When two devices detect that the physical link between them has been activated, for example, when carrier signals are detected on the physical link, the two devices move from the Dead phase to the Establish phase.

After the PPP link is terminated, the two devices enter the Dead phase.

Establish Phase

In the Establish phase, the two devices perform an LCP negotiation to negotiate the working mode (SP or MP), MRU, authentication mode, and magic number. After the LCP negotiation is complete, the two devices enter the next phase.

In the Establish phase, the LCP status changes as follows:

  • If the link is unavailable (in the Dead phase), LCP is in the Initial or Starting state. When the physical layer detects that the link is available, the physical layer sends an Up event to the link layer. Upon receipt, the link layer changes the LCP status to Request-Sent. Then, the devices at both ends send Configure-Request packets to each other to configure a data link.

  • If the local device first receives a Configure-Ack packet from the peer, the LCP status changes from Request-Sent to Ack-Received. After the local device sends a Configure-Ack packet to the peer, the LCP status changes from Ack-Received to Open.

  • If the local device first sends a Configure-Ack packet to the peer, the LCP status changes from Request-Sent to Ack-Sent. After the local device receives a Configure-Ack packet from the peer, the LCP status changes from Ack-Sent to Open.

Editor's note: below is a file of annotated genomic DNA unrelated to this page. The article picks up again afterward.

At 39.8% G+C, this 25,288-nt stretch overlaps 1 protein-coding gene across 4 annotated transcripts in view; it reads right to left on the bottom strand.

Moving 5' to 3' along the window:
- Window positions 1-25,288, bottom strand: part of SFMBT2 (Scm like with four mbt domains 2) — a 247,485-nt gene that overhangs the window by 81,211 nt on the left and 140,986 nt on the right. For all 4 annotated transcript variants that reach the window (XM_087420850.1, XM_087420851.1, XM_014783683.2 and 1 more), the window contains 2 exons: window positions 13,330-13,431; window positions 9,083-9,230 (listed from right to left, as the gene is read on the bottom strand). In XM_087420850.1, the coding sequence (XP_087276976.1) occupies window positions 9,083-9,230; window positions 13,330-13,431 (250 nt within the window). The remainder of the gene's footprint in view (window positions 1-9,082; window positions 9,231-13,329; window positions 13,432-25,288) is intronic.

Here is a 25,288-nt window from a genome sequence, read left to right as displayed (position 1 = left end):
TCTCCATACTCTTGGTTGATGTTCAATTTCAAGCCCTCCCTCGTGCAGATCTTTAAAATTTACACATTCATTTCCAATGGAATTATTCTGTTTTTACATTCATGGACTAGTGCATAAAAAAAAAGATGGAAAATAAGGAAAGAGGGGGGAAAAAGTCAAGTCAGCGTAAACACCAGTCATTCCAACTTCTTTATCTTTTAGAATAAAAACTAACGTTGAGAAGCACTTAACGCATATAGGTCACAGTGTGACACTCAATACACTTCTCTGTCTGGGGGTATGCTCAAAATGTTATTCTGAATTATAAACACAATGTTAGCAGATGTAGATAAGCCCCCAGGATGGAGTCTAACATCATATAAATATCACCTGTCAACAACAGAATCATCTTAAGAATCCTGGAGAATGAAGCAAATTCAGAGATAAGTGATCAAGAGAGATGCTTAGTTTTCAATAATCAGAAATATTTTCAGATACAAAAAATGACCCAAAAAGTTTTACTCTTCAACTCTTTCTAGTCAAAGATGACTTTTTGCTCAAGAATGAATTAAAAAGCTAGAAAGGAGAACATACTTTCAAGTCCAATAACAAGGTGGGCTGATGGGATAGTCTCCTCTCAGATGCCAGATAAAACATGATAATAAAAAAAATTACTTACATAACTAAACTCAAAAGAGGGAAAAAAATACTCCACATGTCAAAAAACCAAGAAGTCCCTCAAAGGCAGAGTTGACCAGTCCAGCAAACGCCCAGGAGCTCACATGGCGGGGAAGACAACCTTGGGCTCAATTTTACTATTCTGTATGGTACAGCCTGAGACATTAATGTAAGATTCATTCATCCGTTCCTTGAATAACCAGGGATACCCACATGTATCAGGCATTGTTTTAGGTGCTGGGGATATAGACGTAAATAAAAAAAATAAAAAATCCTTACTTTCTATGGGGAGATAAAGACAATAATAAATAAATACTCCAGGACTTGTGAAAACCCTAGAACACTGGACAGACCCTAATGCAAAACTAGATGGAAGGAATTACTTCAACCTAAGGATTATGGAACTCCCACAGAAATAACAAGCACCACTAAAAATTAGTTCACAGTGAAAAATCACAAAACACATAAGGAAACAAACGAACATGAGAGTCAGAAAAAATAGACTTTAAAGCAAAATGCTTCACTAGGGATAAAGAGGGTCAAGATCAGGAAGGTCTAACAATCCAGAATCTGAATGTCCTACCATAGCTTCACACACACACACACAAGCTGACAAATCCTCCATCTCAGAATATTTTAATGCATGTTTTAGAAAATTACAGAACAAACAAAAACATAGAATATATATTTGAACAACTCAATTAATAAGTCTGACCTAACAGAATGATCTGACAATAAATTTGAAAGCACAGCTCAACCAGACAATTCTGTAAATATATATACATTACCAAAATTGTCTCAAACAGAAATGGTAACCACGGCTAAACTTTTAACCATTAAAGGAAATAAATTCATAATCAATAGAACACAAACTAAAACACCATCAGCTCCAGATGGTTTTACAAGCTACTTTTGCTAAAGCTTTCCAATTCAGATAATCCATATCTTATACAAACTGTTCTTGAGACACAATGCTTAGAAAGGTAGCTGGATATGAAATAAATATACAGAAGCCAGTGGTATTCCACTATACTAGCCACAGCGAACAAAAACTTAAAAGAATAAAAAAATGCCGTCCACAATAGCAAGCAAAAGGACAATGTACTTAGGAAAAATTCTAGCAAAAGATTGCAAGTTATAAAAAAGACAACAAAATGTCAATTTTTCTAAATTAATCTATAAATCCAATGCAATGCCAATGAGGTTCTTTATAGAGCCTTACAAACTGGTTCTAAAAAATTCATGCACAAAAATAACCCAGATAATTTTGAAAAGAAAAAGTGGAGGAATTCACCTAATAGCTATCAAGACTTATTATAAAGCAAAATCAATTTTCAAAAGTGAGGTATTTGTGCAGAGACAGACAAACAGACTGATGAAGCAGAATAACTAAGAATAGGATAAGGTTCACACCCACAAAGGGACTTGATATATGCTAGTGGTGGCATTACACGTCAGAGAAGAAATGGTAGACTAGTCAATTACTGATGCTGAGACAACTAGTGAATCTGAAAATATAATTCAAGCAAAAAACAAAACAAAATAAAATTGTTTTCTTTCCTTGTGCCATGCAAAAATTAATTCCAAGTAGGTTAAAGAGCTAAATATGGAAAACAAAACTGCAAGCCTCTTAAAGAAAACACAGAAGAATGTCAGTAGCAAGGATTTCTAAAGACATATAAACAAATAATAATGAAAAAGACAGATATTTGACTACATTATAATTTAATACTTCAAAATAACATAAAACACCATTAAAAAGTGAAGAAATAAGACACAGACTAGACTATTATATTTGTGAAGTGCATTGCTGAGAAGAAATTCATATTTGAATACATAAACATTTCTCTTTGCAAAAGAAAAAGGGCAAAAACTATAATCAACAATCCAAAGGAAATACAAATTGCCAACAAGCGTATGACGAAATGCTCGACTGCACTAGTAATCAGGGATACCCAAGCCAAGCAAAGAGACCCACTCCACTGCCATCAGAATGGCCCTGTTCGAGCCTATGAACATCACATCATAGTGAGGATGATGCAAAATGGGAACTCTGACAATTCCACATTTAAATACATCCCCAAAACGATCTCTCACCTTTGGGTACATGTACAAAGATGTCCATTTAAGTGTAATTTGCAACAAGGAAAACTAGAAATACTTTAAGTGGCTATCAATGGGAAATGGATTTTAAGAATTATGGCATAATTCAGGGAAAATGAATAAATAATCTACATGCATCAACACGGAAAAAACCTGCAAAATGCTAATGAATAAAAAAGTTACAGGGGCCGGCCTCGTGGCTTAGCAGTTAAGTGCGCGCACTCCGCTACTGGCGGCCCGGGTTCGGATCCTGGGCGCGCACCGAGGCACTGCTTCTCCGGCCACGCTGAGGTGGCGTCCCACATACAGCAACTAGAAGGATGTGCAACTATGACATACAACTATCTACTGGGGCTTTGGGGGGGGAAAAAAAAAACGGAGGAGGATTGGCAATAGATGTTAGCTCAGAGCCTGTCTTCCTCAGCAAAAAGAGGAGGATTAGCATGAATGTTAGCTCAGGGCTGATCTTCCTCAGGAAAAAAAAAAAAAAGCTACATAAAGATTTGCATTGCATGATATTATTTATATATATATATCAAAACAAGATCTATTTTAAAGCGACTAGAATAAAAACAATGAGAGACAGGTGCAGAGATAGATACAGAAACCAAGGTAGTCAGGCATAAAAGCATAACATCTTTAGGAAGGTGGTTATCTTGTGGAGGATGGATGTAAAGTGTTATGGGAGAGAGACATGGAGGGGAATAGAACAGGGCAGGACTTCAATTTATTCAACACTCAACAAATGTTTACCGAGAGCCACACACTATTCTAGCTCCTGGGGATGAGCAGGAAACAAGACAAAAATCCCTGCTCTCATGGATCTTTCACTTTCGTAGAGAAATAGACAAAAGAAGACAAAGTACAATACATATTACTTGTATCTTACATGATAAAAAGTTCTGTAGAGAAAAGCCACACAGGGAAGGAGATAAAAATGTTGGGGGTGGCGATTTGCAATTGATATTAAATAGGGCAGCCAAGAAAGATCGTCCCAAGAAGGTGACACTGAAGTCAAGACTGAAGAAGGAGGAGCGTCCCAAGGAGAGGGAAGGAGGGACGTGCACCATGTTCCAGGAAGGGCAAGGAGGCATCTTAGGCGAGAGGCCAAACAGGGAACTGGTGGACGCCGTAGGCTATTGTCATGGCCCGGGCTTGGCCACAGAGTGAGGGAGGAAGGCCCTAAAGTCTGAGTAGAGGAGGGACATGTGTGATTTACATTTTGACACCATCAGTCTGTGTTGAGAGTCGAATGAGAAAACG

• After LCP enters the Open state, the next phase starts.

The next phase is the Authentication or Network phase, depending on whether authentication is required.

Authentication Phase

The Authentication phase is optional. By default, PPP does not perform authentication during PPP link establishment. If authentication is required, the authentication protocol must be specified in the Establish phase.

PPP provides two password authentication modes: PAP authentication and CHAP authentication.

NOTE:

Two authentication methods are available: unidirectional authentication and bidirectional authentication. In unidirectional authentication, the device on one end functions as the authenticating device, and the device on the other end functions as the authenticated device. In bidirectional authentication, each device functions as both the authenticating and authenticated device. In practice, only unidirectional authentication is used.

PAP Authentication Process

PAP is a two-way handshake authentication protocol that transmits passwords in simple text.

Figure 4-4 shows the PAP authentication process.

Figure 4-4  PAP authentication process

  1. The authenticated device sends the local user name and password to the authenticating device.

  2. The authenticating device checks whether the received user name is in the local user list.
    • If the received user name is in the local user list, the authenticating device checks whether the received password is correct.
      • If the password is correct, the authentication succeeds.